The temple represented God’s presence with his people. This temple was designed by God himself, but built with human hands. Its sole purpose was to unite the one God with his people. It was here that the very presence of God would dwell (1 Kings 8:10-13).
But it would not always be so. The sins of the people separated themselves from God so that his glory left the temple (Ezekiel 10). Then, God orchestrated the destruction of the house built for him (2 Kings 25). While Nebuchadnezzar was the instrument of destruction, the plan and the power came from above (Jeremiah 7:14). The people had come to trust in the temple, in much the same way as they had trusted in the Ark of the Covenant years earlier (Jeremiah 7:4, 11, 12).
But God’s plan was not thwarted. A new house was built, humble at first (Haggai 2:3). While God’s presence would not dwell in this temple as in the first, better things awaited this building.
“For thus says the LORD of hosts: Yet once more, in a little while, I will shake the heavens and the earth and the sea and the dry land. And I will shake all nations, so that the treasures of all nations shall come in, and I will fill this house with glory, says the LORD of hosts. The silver is mine, and the gold is mine, declares the LORD of hosts. The latter glory of this house shall be greater than the former, says the LORD of hosts. And in this place I will give peace, declares the LORD of hosts” (Haggai 2:6-9).
What a thought! This house is bound for greater things. God will shake the heavens and the earth, he will shake all nations. This place will be a place of peace.
Malachi prophesied of God coming and filling the temple again:
“Behold, I send my messenger, and he will prepare the way before me. And the Lord whom you seek will suddenly come to his temple; and the messenger of the covenant in whom you delight, behold, he is coming, says the LORD of hosts” (Malachi 3:1).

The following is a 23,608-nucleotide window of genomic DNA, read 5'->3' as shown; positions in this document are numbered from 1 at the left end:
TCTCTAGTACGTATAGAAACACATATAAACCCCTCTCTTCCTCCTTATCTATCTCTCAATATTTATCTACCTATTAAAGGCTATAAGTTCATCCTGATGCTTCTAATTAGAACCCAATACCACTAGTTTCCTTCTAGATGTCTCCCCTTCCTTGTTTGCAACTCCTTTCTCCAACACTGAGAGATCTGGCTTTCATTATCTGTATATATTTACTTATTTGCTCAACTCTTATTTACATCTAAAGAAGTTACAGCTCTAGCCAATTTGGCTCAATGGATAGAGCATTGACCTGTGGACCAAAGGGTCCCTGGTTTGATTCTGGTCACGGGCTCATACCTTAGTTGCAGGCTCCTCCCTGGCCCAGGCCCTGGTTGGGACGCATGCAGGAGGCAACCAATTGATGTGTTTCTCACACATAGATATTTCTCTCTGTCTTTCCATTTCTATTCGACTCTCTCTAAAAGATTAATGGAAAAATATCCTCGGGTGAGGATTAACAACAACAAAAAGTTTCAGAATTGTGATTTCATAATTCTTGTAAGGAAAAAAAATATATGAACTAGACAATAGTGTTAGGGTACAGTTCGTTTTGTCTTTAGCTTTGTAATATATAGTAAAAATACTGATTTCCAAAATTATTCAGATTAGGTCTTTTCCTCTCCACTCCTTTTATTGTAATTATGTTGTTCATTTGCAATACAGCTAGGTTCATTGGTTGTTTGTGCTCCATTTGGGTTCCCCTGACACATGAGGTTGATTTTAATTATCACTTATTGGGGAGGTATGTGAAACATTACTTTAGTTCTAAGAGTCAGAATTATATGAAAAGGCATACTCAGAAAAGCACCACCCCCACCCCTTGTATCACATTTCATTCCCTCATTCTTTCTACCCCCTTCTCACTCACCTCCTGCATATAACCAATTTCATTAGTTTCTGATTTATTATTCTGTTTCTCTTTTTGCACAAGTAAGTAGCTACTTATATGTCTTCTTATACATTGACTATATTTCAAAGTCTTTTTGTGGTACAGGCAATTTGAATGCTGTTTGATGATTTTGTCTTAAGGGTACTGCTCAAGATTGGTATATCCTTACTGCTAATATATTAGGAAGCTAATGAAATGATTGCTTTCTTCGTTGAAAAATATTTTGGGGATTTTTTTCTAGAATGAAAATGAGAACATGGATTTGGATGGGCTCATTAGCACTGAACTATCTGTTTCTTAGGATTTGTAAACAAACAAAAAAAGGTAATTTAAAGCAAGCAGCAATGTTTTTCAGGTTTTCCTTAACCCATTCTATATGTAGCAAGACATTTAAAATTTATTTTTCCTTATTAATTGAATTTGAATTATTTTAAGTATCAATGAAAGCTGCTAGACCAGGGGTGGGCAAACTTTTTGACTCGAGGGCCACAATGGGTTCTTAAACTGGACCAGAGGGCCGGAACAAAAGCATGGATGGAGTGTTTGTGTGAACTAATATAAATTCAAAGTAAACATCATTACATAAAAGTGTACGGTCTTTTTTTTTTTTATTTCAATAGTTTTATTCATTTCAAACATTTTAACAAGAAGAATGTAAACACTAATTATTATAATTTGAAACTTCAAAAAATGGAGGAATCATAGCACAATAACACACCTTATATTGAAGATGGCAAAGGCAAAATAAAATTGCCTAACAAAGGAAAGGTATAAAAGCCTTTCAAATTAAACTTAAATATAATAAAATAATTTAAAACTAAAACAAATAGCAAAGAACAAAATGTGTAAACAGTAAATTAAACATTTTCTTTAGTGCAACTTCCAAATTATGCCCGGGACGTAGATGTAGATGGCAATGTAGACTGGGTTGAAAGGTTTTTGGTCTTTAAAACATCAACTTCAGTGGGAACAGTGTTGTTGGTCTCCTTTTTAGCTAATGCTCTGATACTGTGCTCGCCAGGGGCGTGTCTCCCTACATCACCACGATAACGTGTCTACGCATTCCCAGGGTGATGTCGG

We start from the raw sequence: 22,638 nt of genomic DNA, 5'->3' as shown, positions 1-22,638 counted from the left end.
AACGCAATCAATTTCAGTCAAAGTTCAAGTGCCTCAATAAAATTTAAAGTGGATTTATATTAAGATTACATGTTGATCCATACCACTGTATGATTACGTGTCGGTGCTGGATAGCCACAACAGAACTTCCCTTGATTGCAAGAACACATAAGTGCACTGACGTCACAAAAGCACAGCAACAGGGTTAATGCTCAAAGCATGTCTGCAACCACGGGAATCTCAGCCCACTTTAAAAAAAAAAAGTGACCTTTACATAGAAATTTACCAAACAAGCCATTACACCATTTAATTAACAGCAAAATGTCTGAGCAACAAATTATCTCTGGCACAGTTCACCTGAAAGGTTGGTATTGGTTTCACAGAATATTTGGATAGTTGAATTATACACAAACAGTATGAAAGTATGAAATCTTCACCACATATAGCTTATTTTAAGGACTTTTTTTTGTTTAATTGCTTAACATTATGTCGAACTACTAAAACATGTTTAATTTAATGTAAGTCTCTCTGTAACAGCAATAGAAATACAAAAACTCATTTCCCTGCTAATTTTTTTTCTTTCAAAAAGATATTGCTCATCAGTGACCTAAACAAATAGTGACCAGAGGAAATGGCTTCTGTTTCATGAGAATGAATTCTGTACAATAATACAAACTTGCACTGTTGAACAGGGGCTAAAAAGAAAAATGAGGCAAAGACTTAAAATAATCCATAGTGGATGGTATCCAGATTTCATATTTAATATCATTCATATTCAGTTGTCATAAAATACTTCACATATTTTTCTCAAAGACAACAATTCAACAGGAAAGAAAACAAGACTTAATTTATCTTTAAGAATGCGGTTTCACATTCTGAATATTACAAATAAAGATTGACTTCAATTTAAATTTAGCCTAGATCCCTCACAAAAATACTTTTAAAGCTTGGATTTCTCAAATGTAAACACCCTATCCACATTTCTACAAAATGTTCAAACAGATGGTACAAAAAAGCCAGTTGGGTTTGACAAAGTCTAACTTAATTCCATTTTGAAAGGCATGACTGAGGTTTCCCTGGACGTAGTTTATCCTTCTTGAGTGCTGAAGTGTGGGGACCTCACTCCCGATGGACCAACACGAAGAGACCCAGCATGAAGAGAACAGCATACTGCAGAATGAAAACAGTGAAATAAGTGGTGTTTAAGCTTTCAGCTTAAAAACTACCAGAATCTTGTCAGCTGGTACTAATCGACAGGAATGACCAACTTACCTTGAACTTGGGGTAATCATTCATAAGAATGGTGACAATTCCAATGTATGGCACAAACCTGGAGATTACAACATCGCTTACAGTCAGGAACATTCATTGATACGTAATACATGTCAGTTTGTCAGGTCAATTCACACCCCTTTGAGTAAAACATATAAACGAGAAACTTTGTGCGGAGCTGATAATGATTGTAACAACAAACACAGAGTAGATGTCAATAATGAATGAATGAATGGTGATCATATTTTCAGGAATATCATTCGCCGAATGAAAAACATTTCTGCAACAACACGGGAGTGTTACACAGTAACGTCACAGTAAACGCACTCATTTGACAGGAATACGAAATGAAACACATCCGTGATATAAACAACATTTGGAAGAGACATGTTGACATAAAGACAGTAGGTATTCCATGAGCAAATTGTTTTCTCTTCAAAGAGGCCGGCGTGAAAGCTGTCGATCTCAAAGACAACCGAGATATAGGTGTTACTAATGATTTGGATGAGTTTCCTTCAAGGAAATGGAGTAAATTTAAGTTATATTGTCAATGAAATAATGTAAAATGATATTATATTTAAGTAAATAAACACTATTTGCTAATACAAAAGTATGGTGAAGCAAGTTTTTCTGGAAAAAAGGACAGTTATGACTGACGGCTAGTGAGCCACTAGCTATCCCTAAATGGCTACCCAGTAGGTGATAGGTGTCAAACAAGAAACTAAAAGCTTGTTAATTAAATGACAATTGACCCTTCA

What a surprise then, when a humble babe, forty days old, entered the temple for the first time and began to fulfill prophecy (Luke 2:22-38). This was the true glory of God in human flesh. He was to be called Immanuel, for this was the true substance of God’s presence. As Zechariah prophesied, this God-man would bring light from on high and guide our feet into the way of peace (Luke 1:78, 79).
A righteous man named Simeon had waited for the consolation of Israel (see Isaiah 40:1-5). He was told he would live to see the Christ (Luke 2:26). His inspired declaration was that he had viewed God’s salvation, he had seen the light (Luke 2:30-32).
The focus was never intended to be on the building but on the one who filled it. Just as the builder of the house has more honor than the house (Heb. 3:3), so God has much more glory than the house built for him. The temple was a shadow of the true substance. The true temple was Jesus (John 2:19).
The Jews trusted in what they could see. They trusted in the glory of the temple. We should learn from their mistakes.
Let us not glory in physical things. Let us not desperately pursue possessions that will leave us wanting. Let us not be awed by the things built by man’s hands. For, “I tell you, something greater than the temple is here” (Matthew 12:6).